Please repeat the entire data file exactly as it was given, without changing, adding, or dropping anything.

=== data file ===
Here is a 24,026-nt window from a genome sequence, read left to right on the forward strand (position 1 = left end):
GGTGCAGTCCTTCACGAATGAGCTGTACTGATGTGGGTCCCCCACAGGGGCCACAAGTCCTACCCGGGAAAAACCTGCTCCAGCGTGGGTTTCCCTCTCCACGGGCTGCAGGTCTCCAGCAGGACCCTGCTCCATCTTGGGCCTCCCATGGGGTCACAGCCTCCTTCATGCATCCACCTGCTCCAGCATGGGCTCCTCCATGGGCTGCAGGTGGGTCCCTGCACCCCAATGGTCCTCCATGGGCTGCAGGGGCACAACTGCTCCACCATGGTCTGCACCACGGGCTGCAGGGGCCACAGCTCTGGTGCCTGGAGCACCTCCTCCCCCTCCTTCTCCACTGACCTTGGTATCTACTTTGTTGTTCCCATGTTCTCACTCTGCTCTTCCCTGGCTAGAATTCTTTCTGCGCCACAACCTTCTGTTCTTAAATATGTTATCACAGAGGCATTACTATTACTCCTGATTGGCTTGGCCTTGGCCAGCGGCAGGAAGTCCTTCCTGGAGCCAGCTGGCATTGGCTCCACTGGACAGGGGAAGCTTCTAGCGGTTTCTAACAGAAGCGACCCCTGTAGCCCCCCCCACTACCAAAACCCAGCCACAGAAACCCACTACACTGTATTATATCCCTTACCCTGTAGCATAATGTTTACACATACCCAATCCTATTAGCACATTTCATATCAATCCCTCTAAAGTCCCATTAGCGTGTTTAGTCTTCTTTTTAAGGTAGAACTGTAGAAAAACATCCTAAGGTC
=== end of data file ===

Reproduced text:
Here is a 24,026-nt window from a genome sequence, read left to right on the forward strand (position 1 = left end):
GGTGCAGTCCTTCACGAATGAGCTGTACTGATGTGGGTCCCCCACAGGGGCCACAAGTCCTACCCGGGAAAAACCTGCTCCAGCGTGGGTTTCCCTCTCCACGGGCTGCAGGTCTCCAGCAGGACCCTGCTCCATCTTGGGCCTCCCATGGGGTCACAGCCTCCTTCATGCATCCACCTGCTCCAGCATGGGCTCCTCCATGGGCTGCAGGTGGGTCCCTGCACCCCAATGGTCCTCCATGGGCTGCAGGGGCACAACTGCTCCACCATGGTCTGCACCACGGGCTGCAGGGGCCACAGCTCTGGTGCCTGGAGCACCTCCTCCCCCTCCTTCTCCACTGACCTTGGTATCTACTTTGTTGTTCCCATGTTCTCACTCTGCTCTTCCCTGGCTAGAATTCTTTCTGCGCCACAACCTTCTGTTCTTAAATATGTTATCACAGAGGCATTACTATTACTCCTGATTGGCTTGGCCTTGGCCAGCGGCAGGAAGTCCTTCCTGGAGCCAGCTGGCATTGGCTCCACTGGACAGGGGAAGCTTCTAGCGGTTTCTAACAGAAGCGACCCCTGTAGCCCCCCCCACTACCAAAACCCAGCCACAGAAACCCACTACACTGTATTATATCCCTTACCCTGTAGCATAATGTTTACACATACCCAATCCTATTAGCACATTTCATATCAATCCCTCTAAAGTCCCATTAGCGTGTTTAGTCTTCTTTTTAAGGTAGAACTGTAGAAAAACATCCTAAGGTC